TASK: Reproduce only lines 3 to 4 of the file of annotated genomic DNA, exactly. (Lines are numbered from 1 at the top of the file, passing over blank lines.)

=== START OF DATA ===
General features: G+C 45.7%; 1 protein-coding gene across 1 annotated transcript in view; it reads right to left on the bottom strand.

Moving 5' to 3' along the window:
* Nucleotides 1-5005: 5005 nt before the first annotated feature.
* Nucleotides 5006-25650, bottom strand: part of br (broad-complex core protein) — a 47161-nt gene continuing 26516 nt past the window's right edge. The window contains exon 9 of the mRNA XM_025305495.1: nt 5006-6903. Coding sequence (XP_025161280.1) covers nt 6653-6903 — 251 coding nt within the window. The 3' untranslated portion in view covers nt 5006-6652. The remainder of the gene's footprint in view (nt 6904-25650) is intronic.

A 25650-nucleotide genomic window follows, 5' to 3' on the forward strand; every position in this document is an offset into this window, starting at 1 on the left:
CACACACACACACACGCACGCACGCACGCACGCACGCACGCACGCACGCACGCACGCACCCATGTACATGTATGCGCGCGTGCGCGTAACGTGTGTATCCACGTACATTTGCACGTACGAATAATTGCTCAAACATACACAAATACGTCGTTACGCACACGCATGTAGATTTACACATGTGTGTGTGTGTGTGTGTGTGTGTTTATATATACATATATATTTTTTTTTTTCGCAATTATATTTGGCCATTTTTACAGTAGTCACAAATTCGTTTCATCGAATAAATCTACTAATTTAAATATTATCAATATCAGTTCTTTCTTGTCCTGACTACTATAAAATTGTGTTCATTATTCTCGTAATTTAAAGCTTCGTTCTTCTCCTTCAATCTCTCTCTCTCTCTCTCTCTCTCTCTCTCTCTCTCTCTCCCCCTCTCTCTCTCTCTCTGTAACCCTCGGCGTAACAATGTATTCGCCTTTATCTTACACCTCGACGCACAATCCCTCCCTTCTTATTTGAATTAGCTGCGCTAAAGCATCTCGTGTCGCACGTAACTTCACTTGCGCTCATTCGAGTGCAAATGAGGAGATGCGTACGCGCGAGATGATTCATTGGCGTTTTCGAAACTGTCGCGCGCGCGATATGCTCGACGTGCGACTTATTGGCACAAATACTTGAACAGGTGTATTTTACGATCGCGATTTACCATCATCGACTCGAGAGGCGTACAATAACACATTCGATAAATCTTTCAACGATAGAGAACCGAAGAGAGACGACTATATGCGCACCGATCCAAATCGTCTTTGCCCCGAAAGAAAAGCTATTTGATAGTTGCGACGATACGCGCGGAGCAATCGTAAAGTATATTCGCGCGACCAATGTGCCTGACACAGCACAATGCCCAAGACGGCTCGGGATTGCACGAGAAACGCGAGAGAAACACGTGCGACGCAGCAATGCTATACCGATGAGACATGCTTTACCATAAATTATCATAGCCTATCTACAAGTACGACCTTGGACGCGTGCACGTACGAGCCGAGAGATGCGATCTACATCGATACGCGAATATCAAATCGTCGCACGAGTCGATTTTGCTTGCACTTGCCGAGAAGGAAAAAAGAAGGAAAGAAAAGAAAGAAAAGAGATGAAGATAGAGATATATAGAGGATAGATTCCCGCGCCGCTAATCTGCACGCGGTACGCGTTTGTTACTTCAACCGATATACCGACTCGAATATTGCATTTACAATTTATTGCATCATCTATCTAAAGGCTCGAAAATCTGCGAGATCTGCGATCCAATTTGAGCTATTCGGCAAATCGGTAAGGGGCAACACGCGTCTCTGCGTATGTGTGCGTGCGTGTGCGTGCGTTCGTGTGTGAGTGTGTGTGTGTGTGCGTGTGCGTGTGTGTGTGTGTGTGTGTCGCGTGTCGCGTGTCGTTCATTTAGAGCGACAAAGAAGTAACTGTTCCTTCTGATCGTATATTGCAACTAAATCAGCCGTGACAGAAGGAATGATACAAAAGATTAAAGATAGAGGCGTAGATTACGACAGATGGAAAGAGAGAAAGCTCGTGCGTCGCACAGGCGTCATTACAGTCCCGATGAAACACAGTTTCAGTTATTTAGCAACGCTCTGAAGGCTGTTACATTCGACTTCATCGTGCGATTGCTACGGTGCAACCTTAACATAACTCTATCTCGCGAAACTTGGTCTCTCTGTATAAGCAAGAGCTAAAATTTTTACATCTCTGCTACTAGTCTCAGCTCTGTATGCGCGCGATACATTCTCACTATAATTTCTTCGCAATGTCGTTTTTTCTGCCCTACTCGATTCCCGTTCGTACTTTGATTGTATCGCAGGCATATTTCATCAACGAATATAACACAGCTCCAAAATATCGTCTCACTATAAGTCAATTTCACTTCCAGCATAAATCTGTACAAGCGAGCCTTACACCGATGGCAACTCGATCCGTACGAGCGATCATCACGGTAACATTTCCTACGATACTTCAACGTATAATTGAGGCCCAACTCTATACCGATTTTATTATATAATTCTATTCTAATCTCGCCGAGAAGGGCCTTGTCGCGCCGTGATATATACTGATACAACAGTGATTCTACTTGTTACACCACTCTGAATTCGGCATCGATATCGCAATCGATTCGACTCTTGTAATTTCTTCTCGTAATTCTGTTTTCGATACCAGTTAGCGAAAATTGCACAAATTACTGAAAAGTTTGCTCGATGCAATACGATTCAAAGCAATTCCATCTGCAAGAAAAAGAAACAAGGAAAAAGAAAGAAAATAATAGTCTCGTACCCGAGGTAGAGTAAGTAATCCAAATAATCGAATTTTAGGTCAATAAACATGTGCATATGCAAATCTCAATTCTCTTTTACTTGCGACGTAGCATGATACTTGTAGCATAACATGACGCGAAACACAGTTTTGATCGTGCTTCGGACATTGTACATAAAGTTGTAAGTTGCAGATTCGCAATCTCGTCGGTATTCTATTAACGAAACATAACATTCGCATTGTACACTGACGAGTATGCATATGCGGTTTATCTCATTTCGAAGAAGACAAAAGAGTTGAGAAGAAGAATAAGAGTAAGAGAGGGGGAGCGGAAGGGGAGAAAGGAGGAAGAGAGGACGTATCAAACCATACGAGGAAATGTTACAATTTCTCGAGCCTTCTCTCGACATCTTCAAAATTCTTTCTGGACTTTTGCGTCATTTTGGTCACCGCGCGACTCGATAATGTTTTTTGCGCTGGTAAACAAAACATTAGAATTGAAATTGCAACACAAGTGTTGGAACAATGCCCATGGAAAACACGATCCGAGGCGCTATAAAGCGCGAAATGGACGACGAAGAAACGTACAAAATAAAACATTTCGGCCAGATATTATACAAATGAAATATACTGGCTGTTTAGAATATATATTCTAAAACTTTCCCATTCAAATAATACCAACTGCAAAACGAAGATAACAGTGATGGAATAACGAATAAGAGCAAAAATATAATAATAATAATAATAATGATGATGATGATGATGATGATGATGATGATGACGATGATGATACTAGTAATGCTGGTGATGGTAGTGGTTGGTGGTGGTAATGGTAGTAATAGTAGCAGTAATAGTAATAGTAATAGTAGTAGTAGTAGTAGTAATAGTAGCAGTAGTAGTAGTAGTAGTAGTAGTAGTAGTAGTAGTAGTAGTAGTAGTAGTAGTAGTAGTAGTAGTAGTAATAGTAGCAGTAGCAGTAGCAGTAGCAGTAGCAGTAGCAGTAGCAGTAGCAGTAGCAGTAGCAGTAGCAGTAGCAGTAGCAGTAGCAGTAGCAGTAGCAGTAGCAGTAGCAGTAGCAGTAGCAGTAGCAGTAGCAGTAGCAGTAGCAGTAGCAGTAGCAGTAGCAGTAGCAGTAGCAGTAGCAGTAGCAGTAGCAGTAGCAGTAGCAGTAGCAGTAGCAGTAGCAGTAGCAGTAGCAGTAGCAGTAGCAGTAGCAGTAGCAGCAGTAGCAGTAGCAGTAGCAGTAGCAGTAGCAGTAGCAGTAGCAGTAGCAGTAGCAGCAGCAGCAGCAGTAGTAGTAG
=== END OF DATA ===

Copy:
* Nucleotides 1-5005: 5005 nt before the first annotated feature.
* Nucleotides 5006-25650, bottom strand: part of br (broad-complex core protein) — a 47161-nt gene continuing 26516 nt past the window's right edge. The window contains exon 9 of the mRNA XM_025305495.1: nt 5006-6903. Coding sequence (XP_025161280.1) covers nt 6653-6903 — 251 coding nt within the window. The 3' untranslated portion in view covers nt 5006-6652. The remainder of the gene's footprint in view (nt 6904-25650) is intronic.